Bryson DeChambeau at LIV Golf: Former Major Champion Set to Join Rival League for First All-American Event in Portland

Bryson DeChambeau at LIV Golf: Former Major Champion Set to Join Rival League for First All-American Event in Portland

LIV Golf is done for a week. After landing Dustin Johnson and Phil Mickelson for his first event at the Centurion Club in London this week, LIV Golf’s first draft took place on Tuesday night and everyone in the golfing world was obsessed with the spectacle of it all. Now the league is adding 2020 US Open champion Bryson DeChambeau with more rumors to follow soon after.

DeChambeau will join the Saudi-backed league, likely for his second event at Pumpkin Ridge in Portland, Oregon, June 30-July 2. While his name has been rumored for some time, it’s still a bit of a surprise and gives LIV Golf a ton of momentum as it heads into its inaugural eight-event season.

“Bryson has always been an innovator,” his agent said in a statement. “Having the opportunity to step into the ground floor of something unique has always intrigued him. Professional golf as we know it is changing and it’s happening fast.”

After missing time through injury, DeChambeau made his first PGA Tour appearance in several months last week at the Memorial Tournament, where he missed the cut. His intentions have clearly changed over the past seven days.

“I think it’s mostly – a lot of it is private,” DeChambeau said last week at Muirfield Village. “There aren’t really any conversations about it, other than, for example, every person here has their own opinion about it. Me, there’s obviously a lot of conversation. For me, personally , I don’t think that at this point I’m at a point in my career where I can risk things like that.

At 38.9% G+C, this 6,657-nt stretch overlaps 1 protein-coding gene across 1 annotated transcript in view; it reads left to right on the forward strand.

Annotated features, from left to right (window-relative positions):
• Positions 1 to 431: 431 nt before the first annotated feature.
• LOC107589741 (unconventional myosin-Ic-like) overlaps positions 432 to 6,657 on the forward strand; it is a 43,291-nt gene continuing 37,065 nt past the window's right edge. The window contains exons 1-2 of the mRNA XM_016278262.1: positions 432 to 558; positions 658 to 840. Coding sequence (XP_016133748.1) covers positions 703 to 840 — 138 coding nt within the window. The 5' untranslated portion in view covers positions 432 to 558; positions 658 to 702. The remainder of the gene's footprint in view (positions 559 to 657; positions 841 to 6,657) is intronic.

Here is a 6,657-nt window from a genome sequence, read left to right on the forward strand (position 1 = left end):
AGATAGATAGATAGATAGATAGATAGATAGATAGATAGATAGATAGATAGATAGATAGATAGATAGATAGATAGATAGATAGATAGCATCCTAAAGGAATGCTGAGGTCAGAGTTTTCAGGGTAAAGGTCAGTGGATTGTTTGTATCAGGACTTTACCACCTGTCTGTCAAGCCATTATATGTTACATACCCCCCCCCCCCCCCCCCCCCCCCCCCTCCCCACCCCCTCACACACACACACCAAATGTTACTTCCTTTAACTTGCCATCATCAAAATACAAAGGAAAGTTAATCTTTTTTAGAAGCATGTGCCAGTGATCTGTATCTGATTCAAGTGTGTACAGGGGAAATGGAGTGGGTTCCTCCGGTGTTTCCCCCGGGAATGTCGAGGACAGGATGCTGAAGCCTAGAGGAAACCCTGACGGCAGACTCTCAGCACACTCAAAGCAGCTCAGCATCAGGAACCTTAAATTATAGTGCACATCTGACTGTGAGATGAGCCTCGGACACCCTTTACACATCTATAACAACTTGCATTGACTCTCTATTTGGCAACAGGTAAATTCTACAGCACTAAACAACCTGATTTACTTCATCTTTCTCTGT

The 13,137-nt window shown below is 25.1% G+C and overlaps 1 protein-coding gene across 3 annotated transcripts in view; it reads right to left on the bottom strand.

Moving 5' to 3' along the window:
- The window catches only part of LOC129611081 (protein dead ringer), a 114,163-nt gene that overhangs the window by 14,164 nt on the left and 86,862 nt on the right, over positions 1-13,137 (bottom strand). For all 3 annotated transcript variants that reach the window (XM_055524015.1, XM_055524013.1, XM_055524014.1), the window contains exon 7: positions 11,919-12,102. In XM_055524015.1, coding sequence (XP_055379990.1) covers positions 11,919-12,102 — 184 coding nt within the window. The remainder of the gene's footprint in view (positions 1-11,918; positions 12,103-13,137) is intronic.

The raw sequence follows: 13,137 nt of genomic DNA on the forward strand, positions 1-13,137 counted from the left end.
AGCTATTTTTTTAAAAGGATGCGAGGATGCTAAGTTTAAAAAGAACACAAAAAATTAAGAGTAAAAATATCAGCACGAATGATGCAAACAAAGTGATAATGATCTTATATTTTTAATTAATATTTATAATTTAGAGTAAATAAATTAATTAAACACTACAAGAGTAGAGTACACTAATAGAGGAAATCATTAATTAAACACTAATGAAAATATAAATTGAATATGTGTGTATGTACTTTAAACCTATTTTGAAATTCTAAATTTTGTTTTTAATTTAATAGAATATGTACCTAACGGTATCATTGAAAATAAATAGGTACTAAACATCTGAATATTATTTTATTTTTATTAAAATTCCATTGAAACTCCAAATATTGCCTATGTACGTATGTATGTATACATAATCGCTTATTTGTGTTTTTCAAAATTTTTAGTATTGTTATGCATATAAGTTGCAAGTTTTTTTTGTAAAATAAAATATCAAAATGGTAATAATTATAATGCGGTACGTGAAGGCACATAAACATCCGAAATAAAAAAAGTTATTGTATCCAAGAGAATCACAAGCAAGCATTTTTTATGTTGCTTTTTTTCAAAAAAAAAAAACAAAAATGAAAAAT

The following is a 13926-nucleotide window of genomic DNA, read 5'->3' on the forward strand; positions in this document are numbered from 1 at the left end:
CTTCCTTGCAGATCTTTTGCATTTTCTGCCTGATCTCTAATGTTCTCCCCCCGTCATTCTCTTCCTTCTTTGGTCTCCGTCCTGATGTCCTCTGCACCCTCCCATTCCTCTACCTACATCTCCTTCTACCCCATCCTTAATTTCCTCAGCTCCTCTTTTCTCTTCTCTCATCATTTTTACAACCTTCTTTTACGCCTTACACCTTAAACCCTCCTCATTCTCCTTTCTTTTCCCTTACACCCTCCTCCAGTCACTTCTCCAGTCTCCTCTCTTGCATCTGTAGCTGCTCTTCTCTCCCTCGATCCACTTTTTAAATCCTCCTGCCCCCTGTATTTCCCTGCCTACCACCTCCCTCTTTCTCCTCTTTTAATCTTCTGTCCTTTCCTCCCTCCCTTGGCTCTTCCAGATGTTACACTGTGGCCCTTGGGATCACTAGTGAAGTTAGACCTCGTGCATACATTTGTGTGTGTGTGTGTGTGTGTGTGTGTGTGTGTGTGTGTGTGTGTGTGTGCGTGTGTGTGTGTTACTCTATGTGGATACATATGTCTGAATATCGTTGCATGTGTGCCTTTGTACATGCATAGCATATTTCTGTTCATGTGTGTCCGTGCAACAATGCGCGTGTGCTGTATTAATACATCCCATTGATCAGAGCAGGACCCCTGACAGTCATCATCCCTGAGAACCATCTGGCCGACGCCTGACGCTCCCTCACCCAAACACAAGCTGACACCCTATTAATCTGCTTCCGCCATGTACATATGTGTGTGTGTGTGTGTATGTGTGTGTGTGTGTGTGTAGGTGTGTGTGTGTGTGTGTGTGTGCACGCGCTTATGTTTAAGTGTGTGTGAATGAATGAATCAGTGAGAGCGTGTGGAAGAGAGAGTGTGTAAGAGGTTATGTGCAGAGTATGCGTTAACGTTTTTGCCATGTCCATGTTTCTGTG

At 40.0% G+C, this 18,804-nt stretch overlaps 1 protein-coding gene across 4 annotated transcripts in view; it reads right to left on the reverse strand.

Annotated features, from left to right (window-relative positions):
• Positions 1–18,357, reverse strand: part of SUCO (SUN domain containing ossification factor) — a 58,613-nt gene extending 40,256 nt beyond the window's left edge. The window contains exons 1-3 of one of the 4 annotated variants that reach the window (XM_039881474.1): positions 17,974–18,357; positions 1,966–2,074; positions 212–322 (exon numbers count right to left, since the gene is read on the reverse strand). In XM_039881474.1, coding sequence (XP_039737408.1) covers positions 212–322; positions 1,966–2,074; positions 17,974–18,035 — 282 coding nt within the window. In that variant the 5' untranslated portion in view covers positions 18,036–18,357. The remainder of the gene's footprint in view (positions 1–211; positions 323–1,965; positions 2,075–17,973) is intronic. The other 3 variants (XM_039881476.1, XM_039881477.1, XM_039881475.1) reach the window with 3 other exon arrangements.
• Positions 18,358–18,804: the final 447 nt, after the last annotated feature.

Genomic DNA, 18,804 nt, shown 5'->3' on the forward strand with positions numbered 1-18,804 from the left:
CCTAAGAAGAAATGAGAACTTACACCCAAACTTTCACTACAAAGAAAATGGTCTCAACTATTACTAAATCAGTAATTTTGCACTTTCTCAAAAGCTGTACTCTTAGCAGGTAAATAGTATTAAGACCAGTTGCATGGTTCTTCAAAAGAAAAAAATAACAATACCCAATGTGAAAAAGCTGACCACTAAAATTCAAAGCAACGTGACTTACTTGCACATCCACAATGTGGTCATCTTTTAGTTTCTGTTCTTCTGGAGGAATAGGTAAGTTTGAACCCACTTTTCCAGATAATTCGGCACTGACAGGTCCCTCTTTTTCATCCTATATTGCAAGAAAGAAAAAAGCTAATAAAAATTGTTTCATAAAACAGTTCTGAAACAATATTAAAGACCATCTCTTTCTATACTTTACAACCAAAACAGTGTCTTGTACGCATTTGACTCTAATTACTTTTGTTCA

“I’m loyal to my family that I’ve created around me with sponsors and everything. And right now the world of golf is probably going to change to some degree. I don’t know what it is. It’s not my job I’m just going to continue to play professional golf and enjoy it wherever it takes me, playing with the best players in the world That’s really all I have, that’s what I I will do for the rest of my life, because I want to be one of the best players in the world.”

Rick Gehman and Kyle Porter discuss reports that Bryson DeChambeau and Patrick Reed will be joining the LIV Golf Invitational series. Follow and listen to The First Cut on Apple podcast and Spotify.

It’s another blow for LIV Golf, which landed more notable names in its debut than anyone expected. It’s also a problem for the PGA Tour, which has been pretty quiet so far on specific disciplinary action for players who jump ship for the rival league. A PGA Tour player I spoke with expects a harsh statement from the Tour over the next two days, and I think that will come as soon as the balls are in the air on Thursday in London and the players play officially in the event.

LIV Golf may not be done adding players either. According to multiple sources, 2018 Masters champion Patrick Reed is set to join DeChambeau in the LIV golf league. Sources also told CBS Sports that more big names are expected to be added in the coming days, with a list potentially including Jason Kokrak, Rickie Fowler and Harold Varner III. Like I said all alonghow the major league organizations handle all of this is likely going to determine how it plays out going forward.

The USGA announced on Tuesday that players in the LIV golf league would also be allowed to play the 2022 US Open from June 16-19, but that didn’t take a long-term stance on the league. It appears that the four major organizations want to withhold OWGR points from LIV golf events in hopes that players who jump into the rival PGA Tour league will eventually qualify for all four majors because they can’t earn enough points to qualify.

Either way, the PGA Tour is in a tough spot. With players ejected from the Tour and heading towards the perception of greener pastures and also resigning from the Tour in clusters, their line of recourse is extremely limited. There is no end in sight to this either. The last six months have been curious and intriguing when it comes to the divide in professional golf, but the next six will shape the future of the sport for a very long time.

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